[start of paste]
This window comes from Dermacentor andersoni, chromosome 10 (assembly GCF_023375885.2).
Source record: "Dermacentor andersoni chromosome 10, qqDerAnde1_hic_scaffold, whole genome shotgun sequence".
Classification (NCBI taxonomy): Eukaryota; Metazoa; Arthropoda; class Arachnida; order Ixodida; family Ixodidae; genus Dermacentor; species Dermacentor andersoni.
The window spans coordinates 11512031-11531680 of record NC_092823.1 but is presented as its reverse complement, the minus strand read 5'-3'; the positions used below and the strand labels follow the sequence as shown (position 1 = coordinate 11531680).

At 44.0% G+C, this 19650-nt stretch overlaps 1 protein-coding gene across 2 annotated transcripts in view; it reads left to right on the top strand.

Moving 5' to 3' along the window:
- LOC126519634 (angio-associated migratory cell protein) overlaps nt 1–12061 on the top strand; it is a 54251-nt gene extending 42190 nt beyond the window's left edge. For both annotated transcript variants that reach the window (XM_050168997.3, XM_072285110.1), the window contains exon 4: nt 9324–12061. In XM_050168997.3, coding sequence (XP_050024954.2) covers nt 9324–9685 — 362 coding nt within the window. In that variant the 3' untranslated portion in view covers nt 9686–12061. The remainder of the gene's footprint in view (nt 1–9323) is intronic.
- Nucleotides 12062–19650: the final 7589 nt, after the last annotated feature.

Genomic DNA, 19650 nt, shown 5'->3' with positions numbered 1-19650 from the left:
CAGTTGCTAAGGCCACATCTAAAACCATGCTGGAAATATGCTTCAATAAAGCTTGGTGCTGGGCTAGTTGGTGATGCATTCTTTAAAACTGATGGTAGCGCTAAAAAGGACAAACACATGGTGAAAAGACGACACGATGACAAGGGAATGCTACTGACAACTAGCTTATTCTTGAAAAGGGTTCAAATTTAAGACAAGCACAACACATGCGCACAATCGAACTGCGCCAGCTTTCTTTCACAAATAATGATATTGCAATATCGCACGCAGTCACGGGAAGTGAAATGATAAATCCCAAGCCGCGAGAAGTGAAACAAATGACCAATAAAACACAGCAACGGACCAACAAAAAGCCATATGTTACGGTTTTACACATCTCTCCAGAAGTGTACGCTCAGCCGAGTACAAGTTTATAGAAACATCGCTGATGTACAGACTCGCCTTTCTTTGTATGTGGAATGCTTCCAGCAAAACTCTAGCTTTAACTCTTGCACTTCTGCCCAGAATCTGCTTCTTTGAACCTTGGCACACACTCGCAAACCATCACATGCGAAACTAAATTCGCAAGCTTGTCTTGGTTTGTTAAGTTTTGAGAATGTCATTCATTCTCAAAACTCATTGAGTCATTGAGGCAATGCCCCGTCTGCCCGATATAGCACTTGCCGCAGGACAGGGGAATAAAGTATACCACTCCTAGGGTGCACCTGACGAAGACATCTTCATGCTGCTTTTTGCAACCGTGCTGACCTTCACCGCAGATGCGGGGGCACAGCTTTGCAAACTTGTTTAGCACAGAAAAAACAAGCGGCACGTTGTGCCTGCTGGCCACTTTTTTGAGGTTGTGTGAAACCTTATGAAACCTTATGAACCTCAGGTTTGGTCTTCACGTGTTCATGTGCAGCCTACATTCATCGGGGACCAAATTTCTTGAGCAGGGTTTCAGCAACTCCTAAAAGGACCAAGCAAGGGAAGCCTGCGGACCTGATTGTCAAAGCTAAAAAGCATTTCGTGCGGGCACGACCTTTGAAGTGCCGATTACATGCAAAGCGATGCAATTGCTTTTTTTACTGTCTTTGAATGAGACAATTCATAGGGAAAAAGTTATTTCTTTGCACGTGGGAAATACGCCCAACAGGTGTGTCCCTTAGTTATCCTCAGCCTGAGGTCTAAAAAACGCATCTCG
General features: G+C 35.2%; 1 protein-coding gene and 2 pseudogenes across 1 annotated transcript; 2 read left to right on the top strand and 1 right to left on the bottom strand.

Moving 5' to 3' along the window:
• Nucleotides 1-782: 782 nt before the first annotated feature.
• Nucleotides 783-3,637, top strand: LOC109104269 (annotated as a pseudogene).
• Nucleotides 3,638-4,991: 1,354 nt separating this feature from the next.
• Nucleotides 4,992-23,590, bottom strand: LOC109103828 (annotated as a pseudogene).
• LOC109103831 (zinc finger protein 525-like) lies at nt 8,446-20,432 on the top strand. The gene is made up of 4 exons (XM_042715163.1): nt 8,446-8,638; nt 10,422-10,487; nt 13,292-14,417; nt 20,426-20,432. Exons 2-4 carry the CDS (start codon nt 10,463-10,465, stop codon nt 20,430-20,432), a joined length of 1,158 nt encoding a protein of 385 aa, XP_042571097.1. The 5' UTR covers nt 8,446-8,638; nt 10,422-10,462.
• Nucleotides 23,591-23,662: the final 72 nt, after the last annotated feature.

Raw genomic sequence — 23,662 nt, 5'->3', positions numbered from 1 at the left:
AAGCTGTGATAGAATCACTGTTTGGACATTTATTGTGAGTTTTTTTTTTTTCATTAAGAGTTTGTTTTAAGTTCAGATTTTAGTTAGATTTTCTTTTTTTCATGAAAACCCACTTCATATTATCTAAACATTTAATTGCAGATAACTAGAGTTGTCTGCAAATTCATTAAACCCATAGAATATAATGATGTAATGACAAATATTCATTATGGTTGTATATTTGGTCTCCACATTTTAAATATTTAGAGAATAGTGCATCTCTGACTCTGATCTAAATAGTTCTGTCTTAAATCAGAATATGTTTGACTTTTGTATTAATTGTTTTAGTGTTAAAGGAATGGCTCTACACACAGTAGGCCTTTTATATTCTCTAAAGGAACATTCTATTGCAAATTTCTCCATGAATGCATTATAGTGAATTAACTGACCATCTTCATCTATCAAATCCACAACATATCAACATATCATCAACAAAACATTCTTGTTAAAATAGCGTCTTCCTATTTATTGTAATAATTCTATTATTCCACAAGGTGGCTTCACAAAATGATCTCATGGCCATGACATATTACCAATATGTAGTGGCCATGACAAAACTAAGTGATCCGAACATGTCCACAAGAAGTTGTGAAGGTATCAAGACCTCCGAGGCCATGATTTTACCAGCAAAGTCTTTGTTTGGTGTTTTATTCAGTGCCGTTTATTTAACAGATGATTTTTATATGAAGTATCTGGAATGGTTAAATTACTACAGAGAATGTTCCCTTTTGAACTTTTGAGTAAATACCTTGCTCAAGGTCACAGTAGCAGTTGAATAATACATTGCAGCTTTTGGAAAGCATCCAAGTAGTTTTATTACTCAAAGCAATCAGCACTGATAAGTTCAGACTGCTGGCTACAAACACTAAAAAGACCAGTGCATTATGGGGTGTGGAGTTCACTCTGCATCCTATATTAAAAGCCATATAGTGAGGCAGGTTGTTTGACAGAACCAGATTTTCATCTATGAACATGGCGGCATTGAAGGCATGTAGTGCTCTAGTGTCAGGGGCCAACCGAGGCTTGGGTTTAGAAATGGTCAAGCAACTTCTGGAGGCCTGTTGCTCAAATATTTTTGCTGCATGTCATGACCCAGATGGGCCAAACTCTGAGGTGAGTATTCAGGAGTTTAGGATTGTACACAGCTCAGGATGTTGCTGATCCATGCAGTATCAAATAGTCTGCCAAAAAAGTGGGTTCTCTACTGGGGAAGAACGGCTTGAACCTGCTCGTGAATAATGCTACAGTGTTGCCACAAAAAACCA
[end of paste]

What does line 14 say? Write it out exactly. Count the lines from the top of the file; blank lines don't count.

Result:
• Nucleotides 783-3,637, top strand: LOC109104269 (annotated as a pseudogene).